I have been a massage therapist since 2005. If, in pre-COVID-19 times, you were a massage therapy consumer, thank you. You have helped make my life and work deeply meaningful. I will speak, for the first and last time in this piece, for all massage therapists when I say, I miss you.
Now I have a request. When massage therapy “opens up” in your state or community, please don’t get a massage… yet.
Show me that you care enough about me and about you and about the people who live with you to stay home. Massage therapy cannot happen safely at this time in the COVID-19 trajectory in the U.S. No amount of PPE (whether professional-grade or homemade), disinfection, temperature-taking, or screening questions can make massage therapy safe right now. I am looking forward to working with you again when testing, tracing and quality PPE are standard trappings of daily life.
There will be a time when it can be made safe, but that time is not now.
Franchises and individual, private practitioners will do all we can to reassure you (and ourselves) about what we’ve done to make our practices safe. We will employ no-touch payment systems and we will take your temperature with no-touch thermometers.
Then we will touch you —a lot.
We want so much to provide care, to touch, to reestablish connection and to just be a part of the deep global longing to get things “back to normal.” And still, we will fail. Not because we don’t care, but because good intentions and earnest disinfection will not make COVID-19 less contagious during what is arguably one of the most physically intimate healthcare interventions available: massage therapy.
You can wear a mask. Your massage therapist can wear a mask. The massage table and doorknobs and waiting-room furniture and all the rest can be bathed in a bleach solution. It won’t stop the transmission that’s likely to happen when two people are in the same spit-space for more than 15 minutes. When you enter that treatment room, there is no calculus that will protect you from the reality that you are sharing that room and that air with every other client who has received a massage at least that day, but possibly over the last handful of days.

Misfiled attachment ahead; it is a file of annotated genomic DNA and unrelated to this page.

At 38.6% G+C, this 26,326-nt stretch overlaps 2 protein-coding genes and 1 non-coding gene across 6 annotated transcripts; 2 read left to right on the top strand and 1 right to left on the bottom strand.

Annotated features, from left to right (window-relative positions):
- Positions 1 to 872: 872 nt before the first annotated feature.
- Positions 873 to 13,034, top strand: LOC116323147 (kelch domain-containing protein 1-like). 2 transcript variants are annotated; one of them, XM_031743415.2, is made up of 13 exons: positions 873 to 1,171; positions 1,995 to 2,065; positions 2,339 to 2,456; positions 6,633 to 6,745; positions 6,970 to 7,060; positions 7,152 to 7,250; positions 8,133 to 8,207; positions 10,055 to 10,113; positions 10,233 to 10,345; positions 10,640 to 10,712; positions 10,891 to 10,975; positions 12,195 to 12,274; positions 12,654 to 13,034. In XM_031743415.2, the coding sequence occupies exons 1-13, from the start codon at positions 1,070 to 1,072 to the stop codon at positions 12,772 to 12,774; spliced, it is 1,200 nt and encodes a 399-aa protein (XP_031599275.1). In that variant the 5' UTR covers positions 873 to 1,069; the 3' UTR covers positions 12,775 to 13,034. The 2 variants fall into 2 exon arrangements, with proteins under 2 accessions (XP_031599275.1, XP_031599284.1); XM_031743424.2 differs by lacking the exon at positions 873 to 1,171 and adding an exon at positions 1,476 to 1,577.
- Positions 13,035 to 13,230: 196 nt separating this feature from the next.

Franchises will excitedly tell you that they’re doing staggered appointment times and that they have engineered a truly genius system where you will wait in your car outside until it’s “your turn” and the previous client has left the space. They will reassuringly present you with a little flier that explains how the room in which you are about to receive a massage has been painstakingly disinfected in a manner that would make the CDC blush with pride.
None of this matters. There is no such thing as a safe one-on-one interaction in the present world of COVID-19.
Massage therapists are deeply divided on these points. We want so badly to return to work, to get back to order, to put our loving and skilled hands on your touch-hungry backs, necks and feet. In fact, some have never stopped working and will tell you that “it’s been fine.” We don’t want to believe that, for the first time in the history of our massage therapy practices, our work could truly have a life or death impact.
You’ve been telling us for years that we are “life savers” and that you “couldn’t live without us.” We have built our relationships with you and with our own work on these stories that are philosophically true, but scientifically specious.
When we stopped touching you, sometime in mid-to-late March, we didn’t know much about COVID-19. Now terms like “COVID toes”, “ventilator” and “precipitous decline” have become part of our common vernacular. We know more today about the mercurial and deadly nature of this virus, and still, we are no closer to containing it.
This should give us all pause.
We are aching to touch you. To heal. To love. To help you function and to alleviate your pain. And yes, we are running out of money. Here’s the hardest part. Our financial troubles are not your responsibility. Our broke-ness doesn’t make COVID-19 less dangerous for you or for us.
The safest choice is for the massage therapy profession to stand down until we can do better than “sort-of safe.” Each therapist. Each business. Each practice. We will need to make our own way and find other sources of income and meaning until the thing we feel most passionate about can be done without the inevitability of harm. Help us make that choice by waiting in safety with us until we can meet again with more confidence.